How a Christmas present gave me all of the confidence I needed in the kitchen.

By Bridget Hallinan
Updated August 09, 2019
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Cookbook Cooking
Credit: nerudol/Getty Images

I grew up surrounded by people who could cook. Food was our love language, an expression of affection that went beyond nourishment and, instead, was a uniting force. Our kitchen was always tinged with the rich, grassy smell of simmering olive oil and garlicky homemade green pesto; when we visited my grandparents in Vermont, my grandfather would patiently sit with me and show me how to make delicate crêpe-like Swedish pancakes for breakfast—slathered in butter, of course. It all came to a peak during the holidays, when my mom, grandmother, and I would gather around the flour-dusted island and roll out dozens of gingerbread cookies, piped with delicate white buttons. Halloween and Easter had their own cookies, too—I particularly liked frosting the glossy orange pumpkins, with little stems I’d bite off as soon as they came out of the oven.

Yet for all the passionate home cooks in my family, I wasn’t as confident myself. I’d dabbled in cheesecakes here and there, and could definitely whip up an impressive panini. But spices? Sauces? Making roux and searing steak? The knowledge was there, but I wasn't sure I could execute it—at least on my own. After all, I was a reformed picky eater, so much of my childhood was spent “cooking” boxed mac n’ cheese for myself and throwing mozzarella sticks in the oven. I took small steps as I grew up, joining my mom in making pizza chiena (read: Italian meat pie) every Easter, frying zucchini flowers, and, one mind bogglingly-brave time, daring to attempt Crêpes Suzette, which yielded pleasantly surprising results. When I was in college living on my own, I taught myself the basics and found plenty of recipes I was comfortable with. Still, I wasn’t totally at home in the kitchen—until a Christmas present two years ago gave me the push I needed.

Amazon Half-Baked Harvest
Credit: Courtesy of Amazon

I tore apart the wrappings to reveal a book—Half Baked Harvest Cookbook: Recipes from My Barn in the Mountains. It was the debut cookbook from Tieghan Gerard, who runs the popular (we're talking 847k Instagram followers, popular) blog Half Baked Harvest, loaded with creative recipes. I’d never heard of her before, but the cover struck me right away—a take on a steak shawarma bowl, packed with avocado slices, feta cheese, cherry tomatoes, sweet potato fries, flank steak, and bright red pepper hummus. My next thought was immediate and resounding. I needed to make this. There was no doubt, or wistfulness—only a burning excitement, which would soon burgeon into me making an entire career out of my love for food. The flame didn’t die after the goodbyes had wrapped up that night, or even after we’d made it home to settle in our living room. Instead, I made a beeline for the armchair and curled up with the book spread across my lap, eagerly leafing through the recipes and adding bookmarks for later. “Zucchini and roasted corn pizza,” I called out to my parents. “No, wait! Pumpkin and oregano-butter gnocchi.” Each flavor combination sounded more irresistible than the next—and it was all described in Gerard’s approachable, friendly voice, which immediately made me feel less intimidated.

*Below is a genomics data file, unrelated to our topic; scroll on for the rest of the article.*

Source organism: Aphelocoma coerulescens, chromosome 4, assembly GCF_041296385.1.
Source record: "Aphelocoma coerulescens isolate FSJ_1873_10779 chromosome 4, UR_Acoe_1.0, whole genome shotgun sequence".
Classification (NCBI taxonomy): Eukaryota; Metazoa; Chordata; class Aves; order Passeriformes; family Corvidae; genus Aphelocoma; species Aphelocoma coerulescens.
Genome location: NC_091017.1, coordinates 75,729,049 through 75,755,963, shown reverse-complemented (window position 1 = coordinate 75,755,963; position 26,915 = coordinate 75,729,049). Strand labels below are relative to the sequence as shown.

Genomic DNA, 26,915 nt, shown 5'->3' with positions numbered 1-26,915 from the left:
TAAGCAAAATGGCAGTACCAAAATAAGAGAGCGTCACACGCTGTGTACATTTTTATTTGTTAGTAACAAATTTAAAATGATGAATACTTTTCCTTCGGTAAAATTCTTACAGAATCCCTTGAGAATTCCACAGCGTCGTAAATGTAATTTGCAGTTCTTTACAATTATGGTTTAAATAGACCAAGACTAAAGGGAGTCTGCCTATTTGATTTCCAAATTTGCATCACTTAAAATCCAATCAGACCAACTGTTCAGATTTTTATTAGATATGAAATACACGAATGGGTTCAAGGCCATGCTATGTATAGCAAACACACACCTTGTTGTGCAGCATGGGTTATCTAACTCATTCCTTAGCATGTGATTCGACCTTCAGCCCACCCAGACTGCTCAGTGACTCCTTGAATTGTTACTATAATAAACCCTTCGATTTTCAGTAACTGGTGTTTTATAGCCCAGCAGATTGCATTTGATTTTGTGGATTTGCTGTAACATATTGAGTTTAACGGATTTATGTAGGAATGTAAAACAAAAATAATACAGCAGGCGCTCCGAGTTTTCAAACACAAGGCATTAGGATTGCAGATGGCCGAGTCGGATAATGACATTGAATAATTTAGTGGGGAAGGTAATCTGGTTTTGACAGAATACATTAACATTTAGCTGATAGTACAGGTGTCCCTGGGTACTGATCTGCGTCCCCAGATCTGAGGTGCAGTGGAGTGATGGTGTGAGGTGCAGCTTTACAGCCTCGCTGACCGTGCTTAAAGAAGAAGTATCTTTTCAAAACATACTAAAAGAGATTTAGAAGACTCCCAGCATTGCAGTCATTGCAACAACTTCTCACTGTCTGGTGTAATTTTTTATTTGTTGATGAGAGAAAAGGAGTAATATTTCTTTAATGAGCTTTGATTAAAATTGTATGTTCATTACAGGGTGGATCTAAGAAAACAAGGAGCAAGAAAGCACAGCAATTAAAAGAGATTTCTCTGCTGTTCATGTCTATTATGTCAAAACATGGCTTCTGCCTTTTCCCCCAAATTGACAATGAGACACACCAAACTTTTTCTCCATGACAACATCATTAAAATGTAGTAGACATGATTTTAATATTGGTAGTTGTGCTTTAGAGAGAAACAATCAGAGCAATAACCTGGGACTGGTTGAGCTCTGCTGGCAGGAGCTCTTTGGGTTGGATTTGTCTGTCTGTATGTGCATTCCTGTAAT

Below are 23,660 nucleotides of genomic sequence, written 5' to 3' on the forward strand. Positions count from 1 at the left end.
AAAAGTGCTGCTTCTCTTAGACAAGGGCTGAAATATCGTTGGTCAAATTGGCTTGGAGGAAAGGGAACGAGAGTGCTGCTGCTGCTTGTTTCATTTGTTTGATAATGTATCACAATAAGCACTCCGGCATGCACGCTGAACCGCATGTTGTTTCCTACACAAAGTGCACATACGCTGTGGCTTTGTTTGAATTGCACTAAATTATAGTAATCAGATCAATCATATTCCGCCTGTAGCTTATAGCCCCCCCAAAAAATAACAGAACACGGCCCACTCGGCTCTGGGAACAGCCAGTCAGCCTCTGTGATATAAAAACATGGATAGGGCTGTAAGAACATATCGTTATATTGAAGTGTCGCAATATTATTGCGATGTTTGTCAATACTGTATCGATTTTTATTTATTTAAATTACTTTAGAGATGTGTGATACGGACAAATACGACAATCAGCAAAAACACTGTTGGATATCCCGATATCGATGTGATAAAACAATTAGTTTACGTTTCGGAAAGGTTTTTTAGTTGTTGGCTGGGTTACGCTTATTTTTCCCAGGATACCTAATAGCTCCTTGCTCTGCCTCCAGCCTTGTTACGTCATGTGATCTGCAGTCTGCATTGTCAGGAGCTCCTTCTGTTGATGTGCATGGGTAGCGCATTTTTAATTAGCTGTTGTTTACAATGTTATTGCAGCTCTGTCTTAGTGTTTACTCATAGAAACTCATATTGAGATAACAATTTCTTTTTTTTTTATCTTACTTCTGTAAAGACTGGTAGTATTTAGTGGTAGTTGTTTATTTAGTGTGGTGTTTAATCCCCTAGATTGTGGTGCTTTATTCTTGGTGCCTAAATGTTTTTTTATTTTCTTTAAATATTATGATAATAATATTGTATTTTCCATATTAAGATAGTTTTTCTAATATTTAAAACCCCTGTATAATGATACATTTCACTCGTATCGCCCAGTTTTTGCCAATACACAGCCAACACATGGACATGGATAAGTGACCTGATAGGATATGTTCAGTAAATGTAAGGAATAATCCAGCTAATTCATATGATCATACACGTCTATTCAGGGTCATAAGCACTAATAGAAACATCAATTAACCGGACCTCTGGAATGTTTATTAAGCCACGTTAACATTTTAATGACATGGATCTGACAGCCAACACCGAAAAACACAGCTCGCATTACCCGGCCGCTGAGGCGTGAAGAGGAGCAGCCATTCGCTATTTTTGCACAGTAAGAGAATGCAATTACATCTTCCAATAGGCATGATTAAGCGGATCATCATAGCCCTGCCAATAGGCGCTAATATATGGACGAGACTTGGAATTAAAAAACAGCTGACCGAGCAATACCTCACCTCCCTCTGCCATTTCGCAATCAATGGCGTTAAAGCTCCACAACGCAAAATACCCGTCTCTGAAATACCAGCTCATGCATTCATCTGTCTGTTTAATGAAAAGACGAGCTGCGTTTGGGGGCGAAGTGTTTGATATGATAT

Half Baked Harvest Cookbook: Recipes from My Barn in the Mountains, $23 (list price $30) at

After about a week of reading my way from breakfast to dessert and back again, I’d found my launching pad—Miso Beef and Ramen Noodle Peanut Stir-Fry. I’d never had regular ramen soup, let alone a stir-fry version, so I was in unfamiliar territory. But I knew that if I pulled this dish off, it would give me the encouragement I needed to pursue my curiosity and shake off any lingering kitchen anxiety. Reader, it wasn’t perfect—I had trouble operating our electric wok, definitely overcooked the steak, and grew more exasperated than I’d care to admit when I was preparing the sauce. But when I spooned the noodles into three bowls and topped each with two slices of perfectly soft-boiled eggs, it hit me. I’d done it. I’d cooked an elaborate, impressive dinner all on my own, and it was pretty damn good. The sauce was rich; the flavor, complex, and perfectly complemented by the richness of the egg yolk. My parents raved about the meal in a way I knew wasn’t just moral support. I was triumphant, I was proud, I was confident. And it was only the beginning.

Ramen Stir-Fry
Credit: Bridget Hallinan

The more I cooked, the more my curiosity grew. Cuban Mojo Pulled Pork Tacos were up next, followed by the zucchini and corn pizza—I also found a Ginger-Miso Roasted Eggplant side dish that’s become a regular in my dinner rotations. Commanding the kitchen was beginning to feel like a source of comfort rather than insecurity, something I lived and breathed. And with the success I got from Half Baked Harvest, I was hungry to find even more cookbooks to resonate with. My collection, formerly comprised of one book, has multiplied to dozens—friends and family tease me from time to time for the strain I’ve put on our shelves, but I can’t help it. I have this insatiable, burning desire to find my next meal—be it a simple pasta from Missy Robbins, or a sheet pan meatloaf from Let’s Stay In by Ashley Rodriguez (aka Not Without Salt). I’ll also scroll through Instagram, look up restaurant menus, and read blogs—even go rogue, boldly experimenting with ingredients in a way I could never have imagined myself doing before.

Yes, there are times where I get sick of cooking. I’m often too tired to whip out the cutting board, and get frustrated when I feel uninspired. But every so often, I’ll spot that shawarma bowl peeking out at me from the kitchen shelf—and the flame burns once more, as though it never left.

Half Baked Harvest Cookbook: Recipes from My Barn in the Mountains, $23 (list price $30) at